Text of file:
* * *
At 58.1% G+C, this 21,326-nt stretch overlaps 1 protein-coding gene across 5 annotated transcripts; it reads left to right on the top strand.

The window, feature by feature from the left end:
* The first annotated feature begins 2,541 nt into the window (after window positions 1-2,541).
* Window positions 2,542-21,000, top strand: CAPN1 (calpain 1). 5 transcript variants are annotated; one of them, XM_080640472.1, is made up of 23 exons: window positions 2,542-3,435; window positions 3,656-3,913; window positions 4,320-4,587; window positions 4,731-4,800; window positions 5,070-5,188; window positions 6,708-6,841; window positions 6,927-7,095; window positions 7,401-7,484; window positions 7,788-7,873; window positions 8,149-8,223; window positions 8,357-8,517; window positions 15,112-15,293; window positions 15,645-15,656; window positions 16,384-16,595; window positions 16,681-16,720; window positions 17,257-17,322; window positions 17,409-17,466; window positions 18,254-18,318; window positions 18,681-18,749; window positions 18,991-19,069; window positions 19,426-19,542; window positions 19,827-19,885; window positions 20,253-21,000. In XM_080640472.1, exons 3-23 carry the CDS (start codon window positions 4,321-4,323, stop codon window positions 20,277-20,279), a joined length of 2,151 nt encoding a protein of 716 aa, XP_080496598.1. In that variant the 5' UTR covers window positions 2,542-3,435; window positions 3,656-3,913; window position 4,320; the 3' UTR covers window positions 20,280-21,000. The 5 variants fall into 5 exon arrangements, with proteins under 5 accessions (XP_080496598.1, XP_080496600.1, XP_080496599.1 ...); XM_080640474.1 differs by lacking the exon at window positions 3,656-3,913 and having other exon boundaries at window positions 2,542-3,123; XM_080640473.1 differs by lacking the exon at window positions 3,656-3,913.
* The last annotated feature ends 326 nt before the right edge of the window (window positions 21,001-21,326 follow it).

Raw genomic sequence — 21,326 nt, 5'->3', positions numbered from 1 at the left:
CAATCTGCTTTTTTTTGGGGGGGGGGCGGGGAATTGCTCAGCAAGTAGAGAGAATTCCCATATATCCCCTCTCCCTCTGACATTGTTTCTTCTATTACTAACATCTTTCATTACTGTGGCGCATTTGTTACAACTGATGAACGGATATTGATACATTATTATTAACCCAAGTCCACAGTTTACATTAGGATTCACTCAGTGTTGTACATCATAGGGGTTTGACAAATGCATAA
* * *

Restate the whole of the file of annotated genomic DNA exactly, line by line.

At 58.1% G+C, this 21,326-nt stretch overlaps 1 protein-coding gene across 5 annotated transcripts; it reads left to right on the top strand.

The window, feature by feature from the left end:
* The first annotated feature begins 2,541 nt into the window (after window positions 1-2,541).
* Window positions 2,542-21,000, top strand: CAPN1 (calpain 1). 5 transcript variants are annotated; one of them, XM_080640472.1, is made up of 23 exons: window positions 2,542-3,435; window positions 3,656-3,913; window positions 4,320-4,587; window positions 4,731-4,800; window positions 5,070-5,188; window positions 6,708-6,841; window positions 6,927-7,095; window positions 7,401-7,484; window positions 7,788-7,873; window positions 8,149-8,223; window positions 8,357-8,517; window positions 15,112-15,293; window positions 15,645-15,656; window positions 16,384-16,595; window positions 16,681-16,720; window positions 17,257-17,322; window positions 17,409-17,466; window positions 18,254-18,318; window positions 18,681-18,749; window positions 18,991-19,069; window positions 19,426-19,542; window positions 19,827-19,885; window positions 20,253-21,000. In XM_080640472.1, exons 3-23 carry the CDS (start codon window positions 4,321-4,323, stop codon window positions 20,277-20,279), a joined length of 2,151 nt encoding a protein of 716 aa, XP_080496598.1. In that variant the 5' UTR covers window positions 2,542-3,435; window positions 3,656-3,913; window position 4,320; the 3' UTR covers window positions 20,280-21,000. The 5 variants fall into 5 exon arrangements, with proteins under 5 accessions (XP_080496598.1, XP_080496600.1, XP_080496599.1 ...); XM_080640474.1 differs by lacking the exon at window positions 3,656-3,913 and having other exon boundaries at window positions 2,542-3,123; XM_080640473.1 differs by lacking the exon at window positions 3,656-3,913.
* The last annotated feature ends 326 nt before the right edge of the window (window positions 21,001-21,326 follow it).

Raw genomic sequence — 21,326 nt, 5'->3', positions numbered from 1 at the left:
CAATCTGCTTTTTTTTGGGGGGGGGGCGGGGAATTGCTCAGCAAGTAGAGAGAATTCCCATATATCCCCTCTCCCTCTGACATTGTTTCTTCTATTACTAACATCTTTCATTACTGTGGCGCATTTGTTACAACTGATGAACGGATATTGATACATTATTATTAACCCAAGTCCACAGTTTACATTAGGATTCACTCAGTGTTGTACATCATAGGGGTTTGACAAATGCATAA